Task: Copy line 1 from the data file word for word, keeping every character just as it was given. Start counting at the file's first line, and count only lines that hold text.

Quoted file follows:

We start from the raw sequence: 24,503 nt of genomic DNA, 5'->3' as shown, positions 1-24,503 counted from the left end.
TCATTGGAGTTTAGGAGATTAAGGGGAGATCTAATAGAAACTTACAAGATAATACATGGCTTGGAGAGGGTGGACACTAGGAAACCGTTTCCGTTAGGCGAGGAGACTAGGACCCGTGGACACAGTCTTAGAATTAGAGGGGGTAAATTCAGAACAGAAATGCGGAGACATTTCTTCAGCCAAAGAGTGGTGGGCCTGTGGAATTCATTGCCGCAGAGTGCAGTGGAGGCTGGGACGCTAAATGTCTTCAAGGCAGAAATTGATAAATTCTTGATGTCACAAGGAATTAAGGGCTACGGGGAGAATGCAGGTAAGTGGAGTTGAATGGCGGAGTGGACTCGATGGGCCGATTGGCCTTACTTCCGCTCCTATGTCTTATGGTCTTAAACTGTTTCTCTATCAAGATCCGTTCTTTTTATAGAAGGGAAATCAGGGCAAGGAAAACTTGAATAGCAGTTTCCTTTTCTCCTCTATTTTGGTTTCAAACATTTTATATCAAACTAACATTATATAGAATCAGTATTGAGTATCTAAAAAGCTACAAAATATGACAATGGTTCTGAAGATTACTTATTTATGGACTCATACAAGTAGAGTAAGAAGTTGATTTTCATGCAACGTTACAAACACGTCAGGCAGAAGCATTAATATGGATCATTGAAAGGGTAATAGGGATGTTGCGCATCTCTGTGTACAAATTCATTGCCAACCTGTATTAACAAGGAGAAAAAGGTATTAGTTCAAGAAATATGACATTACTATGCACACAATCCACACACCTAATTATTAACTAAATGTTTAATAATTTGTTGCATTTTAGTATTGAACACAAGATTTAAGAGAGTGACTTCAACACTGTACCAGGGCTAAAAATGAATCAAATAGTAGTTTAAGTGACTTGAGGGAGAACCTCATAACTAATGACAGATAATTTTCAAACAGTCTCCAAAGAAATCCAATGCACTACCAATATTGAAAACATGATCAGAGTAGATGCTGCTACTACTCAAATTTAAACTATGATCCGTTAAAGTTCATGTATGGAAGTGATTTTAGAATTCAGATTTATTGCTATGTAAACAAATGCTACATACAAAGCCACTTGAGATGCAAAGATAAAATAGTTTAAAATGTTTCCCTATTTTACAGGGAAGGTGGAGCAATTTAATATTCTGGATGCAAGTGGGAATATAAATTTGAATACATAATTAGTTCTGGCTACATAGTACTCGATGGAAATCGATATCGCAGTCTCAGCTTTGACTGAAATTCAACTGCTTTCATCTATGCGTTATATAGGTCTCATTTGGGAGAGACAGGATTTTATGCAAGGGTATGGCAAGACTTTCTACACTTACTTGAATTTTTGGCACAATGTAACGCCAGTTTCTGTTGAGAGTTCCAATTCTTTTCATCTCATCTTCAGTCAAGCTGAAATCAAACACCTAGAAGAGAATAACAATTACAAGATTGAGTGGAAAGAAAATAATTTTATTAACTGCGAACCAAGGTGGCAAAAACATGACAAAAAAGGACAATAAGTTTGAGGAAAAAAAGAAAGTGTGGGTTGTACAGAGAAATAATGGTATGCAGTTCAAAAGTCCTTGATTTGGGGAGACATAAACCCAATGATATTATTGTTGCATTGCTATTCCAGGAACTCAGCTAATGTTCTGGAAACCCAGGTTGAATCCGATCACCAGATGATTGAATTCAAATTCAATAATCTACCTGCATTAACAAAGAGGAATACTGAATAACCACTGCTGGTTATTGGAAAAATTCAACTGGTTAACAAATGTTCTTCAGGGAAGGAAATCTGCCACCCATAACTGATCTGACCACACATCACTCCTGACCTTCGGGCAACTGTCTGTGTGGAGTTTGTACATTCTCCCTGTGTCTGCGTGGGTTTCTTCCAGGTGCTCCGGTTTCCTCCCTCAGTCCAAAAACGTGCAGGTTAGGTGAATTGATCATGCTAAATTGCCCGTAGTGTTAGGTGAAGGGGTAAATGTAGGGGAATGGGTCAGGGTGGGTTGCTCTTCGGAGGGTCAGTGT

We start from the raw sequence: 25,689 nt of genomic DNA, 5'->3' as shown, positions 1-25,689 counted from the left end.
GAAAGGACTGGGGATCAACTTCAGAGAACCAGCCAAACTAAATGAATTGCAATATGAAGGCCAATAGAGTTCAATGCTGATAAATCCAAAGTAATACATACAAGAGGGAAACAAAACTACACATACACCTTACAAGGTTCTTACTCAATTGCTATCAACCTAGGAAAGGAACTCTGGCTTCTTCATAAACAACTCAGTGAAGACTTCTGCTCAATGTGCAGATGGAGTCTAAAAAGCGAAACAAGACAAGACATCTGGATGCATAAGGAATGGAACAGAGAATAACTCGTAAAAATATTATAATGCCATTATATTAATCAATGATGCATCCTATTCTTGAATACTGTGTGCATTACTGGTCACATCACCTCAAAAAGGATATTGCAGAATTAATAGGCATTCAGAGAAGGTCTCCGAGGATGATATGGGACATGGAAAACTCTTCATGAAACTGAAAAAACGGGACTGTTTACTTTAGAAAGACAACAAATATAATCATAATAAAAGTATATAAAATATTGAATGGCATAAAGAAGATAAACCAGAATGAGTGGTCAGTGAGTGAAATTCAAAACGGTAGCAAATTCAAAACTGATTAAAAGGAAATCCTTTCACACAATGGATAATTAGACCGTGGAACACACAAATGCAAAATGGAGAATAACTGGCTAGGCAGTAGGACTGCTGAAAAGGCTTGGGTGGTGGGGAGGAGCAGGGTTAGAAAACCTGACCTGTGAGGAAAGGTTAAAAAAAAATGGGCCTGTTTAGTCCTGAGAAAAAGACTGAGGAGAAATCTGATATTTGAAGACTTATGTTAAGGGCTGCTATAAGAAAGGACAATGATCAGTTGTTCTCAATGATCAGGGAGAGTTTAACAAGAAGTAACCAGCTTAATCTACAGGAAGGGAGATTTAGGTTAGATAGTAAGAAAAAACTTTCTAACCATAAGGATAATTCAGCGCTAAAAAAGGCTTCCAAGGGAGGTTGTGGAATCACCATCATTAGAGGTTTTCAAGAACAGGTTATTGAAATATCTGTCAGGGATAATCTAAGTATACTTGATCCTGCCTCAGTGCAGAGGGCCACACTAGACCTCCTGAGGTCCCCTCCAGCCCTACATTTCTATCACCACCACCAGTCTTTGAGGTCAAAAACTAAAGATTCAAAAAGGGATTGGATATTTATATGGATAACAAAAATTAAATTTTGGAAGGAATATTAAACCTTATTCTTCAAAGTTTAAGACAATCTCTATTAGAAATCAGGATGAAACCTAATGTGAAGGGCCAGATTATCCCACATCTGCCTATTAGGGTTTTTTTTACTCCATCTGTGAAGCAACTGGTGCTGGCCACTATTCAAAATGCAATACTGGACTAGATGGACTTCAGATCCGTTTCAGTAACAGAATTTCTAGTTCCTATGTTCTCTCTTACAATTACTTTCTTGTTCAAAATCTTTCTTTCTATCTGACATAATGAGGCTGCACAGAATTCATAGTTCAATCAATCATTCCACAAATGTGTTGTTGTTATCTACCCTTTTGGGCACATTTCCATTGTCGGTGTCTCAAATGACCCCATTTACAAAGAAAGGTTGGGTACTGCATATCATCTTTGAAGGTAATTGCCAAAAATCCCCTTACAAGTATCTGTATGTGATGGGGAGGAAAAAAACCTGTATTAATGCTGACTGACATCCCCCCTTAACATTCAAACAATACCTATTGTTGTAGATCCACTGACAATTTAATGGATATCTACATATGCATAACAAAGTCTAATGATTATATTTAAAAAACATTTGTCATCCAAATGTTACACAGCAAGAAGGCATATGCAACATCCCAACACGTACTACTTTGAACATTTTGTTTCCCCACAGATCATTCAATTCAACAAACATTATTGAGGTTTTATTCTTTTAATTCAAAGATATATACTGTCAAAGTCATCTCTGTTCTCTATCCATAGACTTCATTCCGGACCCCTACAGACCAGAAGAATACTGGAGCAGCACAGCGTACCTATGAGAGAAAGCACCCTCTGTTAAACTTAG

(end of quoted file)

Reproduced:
We start from the raw sequence: 24,503 nt of genomic DNA, 5'->3' as shown, positions 1-24,503 counted from the left end.